I appreciated how, despite her misfortunes, Sam was able to stay upbeat and how she put the needs of those around her before her own. While it didn’t seem very realistic to me (I’d get annoyed if I was in her position), her outlook on life was admirable for the most part. The cast of characters were also magical and full of fun. Simon Pegg, complete with a Scottish accent, was brilliant as Bob the cat. It was great hearing the voice talents of Jane Fonda as The Dragon, Whoopi Goldberg as The Captain and Colin O’Donoghue as Gerry and I enjoyed getting lost in the Land of Luck.

However, the film, overall, fell short for me. There was nothing exciting about the storyline and while predictability is not always a bad thing, I felt like the emotions that were supposed to come across here didn’t quite hit like they should have. Here I was, expecting the next Inside Out, and instead I was left yearning for more.

Luck may have some important messages at the end of the day, but that’s about it. Definitely aimed towards a younger audience, the film is fine for some casual viewing though I won’t be running back for a second watch anytime soon.

Rating: ♥♥

Bullet Train

Ladybug (Brad Pitt) is an assassin who has been unlucky in his latest missions. Now he finds himself on a train going from Tokyo to Kyoto where all he wants to do is his job. What he doesn’t bargain for is the many other assassins that are traveling along with him, all for their own purposes. What started off as something seemingly easy turns out to be the complete opposite.

One of the summer’s hottest blockbusters, Bullet Train is an action adventure romp that doesn’t let up for one moment. It starts off with a bang and keeps going until the credits roll. The fight sequences, in particular, were entertaining and exciting. Sometimes it was as if they came from a comic book and while the gore was pretty graphic, it was executed in a way that made it funny.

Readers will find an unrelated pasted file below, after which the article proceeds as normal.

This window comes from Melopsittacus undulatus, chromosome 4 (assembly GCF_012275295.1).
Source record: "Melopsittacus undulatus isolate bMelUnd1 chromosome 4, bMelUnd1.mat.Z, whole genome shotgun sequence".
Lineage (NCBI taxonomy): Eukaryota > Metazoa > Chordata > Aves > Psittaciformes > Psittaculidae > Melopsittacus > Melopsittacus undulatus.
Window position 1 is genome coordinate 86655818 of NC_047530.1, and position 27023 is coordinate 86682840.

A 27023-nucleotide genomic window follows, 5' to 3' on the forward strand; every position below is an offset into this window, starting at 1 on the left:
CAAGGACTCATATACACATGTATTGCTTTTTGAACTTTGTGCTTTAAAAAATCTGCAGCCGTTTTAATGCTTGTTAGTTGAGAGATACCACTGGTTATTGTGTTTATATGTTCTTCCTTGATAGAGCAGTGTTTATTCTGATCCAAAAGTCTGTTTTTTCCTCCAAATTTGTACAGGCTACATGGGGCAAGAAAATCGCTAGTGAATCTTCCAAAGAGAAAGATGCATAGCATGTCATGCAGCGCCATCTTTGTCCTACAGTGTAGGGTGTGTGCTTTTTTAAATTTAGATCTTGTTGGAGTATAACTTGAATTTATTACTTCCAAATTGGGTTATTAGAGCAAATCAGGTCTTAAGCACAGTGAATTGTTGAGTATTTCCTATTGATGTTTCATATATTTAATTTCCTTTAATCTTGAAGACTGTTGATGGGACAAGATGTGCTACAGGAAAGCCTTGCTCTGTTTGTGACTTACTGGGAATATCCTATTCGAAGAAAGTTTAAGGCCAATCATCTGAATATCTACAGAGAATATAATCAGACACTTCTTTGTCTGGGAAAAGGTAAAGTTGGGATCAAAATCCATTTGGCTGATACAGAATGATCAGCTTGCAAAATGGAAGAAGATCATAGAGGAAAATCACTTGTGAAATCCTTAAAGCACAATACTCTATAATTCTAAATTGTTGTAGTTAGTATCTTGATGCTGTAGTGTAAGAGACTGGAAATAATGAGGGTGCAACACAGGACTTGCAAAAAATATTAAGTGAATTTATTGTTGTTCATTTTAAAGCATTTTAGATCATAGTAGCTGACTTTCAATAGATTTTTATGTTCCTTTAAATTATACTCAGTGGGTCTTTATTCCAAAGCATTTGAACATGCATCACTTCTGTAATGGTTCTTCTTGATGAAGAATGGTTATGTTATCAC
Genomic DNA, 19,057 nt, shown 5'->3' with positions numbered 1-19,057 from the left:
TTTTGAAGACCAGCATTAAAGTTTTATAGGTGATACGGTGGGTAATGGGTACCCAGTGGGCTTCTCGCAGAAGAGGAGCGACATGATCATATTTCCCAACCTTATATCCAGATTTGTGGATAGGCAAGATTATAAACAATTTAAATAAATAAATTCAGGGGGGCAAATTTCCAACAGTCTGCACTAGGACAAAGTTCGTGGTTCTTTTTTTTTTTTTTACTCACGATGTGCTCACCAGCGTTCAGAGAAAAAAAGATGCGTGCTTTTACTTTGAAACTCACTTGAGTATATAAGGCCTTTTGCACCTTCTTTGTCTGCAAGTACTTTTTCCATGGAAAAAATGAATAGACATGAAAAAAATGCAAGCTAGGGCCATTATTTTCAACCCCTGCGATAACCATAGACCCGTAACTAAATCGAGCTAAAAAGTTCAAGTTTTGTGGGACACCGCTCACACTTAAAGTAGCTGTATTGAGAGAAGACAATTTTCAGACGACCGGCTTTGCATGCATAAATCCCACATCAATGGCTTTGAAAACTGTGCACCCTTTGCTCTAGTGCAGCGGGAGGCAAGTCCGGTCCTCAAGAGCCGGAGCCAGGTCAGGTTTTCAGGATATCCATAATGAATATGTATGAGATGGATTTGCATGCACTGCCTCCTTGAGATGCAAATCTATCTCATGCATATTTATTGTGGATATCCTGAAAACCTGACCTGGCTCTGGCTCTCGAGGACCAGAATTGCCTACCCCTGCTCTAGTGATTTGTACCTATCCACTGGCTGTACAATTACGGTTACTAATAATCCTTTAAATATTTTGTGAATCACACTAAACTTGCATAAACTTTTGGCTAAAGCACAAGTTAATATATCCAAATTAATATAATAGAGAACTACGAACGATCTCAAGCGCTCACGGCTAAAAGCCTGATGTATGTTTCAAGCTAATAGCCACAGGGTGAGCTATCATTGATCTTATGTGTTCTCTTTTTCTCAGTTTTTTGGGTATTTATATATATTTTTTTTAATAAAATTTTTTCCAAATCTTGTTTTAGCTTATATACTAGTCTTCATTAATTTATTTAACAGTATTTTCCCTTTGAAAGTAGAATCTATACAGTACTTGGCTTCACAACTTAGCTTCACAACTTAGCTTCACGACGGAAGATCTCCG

Brad Pitt is one of the best actors of our generation and he knocked it out of the park as Ladybug. He carried the movie on his back and had great interactions with his fellow costars. Other standouts for me include Lemon (Brian Tyree Henry) and Tangerine (Aaron Taylor-Johnson). They captured every scene they were in and made me laugh constantly. I wish we’d had more of them because they were just that good. And while we didn’t see much of her, I loved Sandra Bullock’s role as Maria, Ladybug’s handler.

The movie may have boasted even more well known names such as Joey King, Andrew Koji, Hiroyuki Sanada, Michael Shannon, Bad Bunny, Logan Lerman and Zazie Beetz but they weren’t featured nearly as much as I would have liked. I guess that is one of the downsides of having such a large cast of characters. There were a couple here that we didn’t learn anything about which was a pity.

With bright neon lights and a killer soundtrack complete with Japanese covers of Stayin’ Alive and Holding Out For A Hero, Bullet Train sucked me into a thrilling adventure. There were a couple of twists and turns that kept me on the edge of my seat and while it was totally bonkers at times, I was able to let go and get lost in it.

Rating: ♥♥♥

Purple Hearts

Cassie Salazar (Sofia Carson) and Luke Morrow (Nicholas Galitzine) couldn’t be more opposite from each other if they tried. Cassie, a singer/songwriter, works every odd job in order to afford her diabetes medicine while Luke has decided to enlist in the military after a stint in rehab. Deciding to get married solely for the benefits they would both receive, the two believe their arrangement won’t last for longer than a year. But when Luke is injured in battle, everything changes.

To think I almost missed out on this movie. I wasn’t expecting much from it because, you know, Netflix. Their films have been more miss lately than hit and I didn’t want to be disappointed. But I was in the mood for something romantic and this totally fit the bill. I have to say it actually exceeded my expectations in more ways than one and I’m still surprised over how much I liked it.

Carson and Galitzine shined together as the two leads. Their chemistry was palpable from their first scene in the bar and didn’t let up for one second. I liked how it was slow burn and how they really got to know each other before their feelings developed on a deeper level. The fake relationship trope was well done here, much to my delight.

While the film was predictable, I have to say that that didn’t deter my enjoyment of it. Sometimes it’s nice knowing that there will be a happy ending. It’s all about the journey that takes you there. I would have appreciated more in the final act, however. All the loose ends were tied up rather quickly and a bit too perfectly for my liking. There were certain conversations that should have been had, like between Cassie and her mother, that would have added a little more beef.

Overall, Purple Hearts was probably one of the biggest surprises I’ve had in a long time. I went into it not expecting anything and was really touched when it was done.

Rating: ♥♥♥.5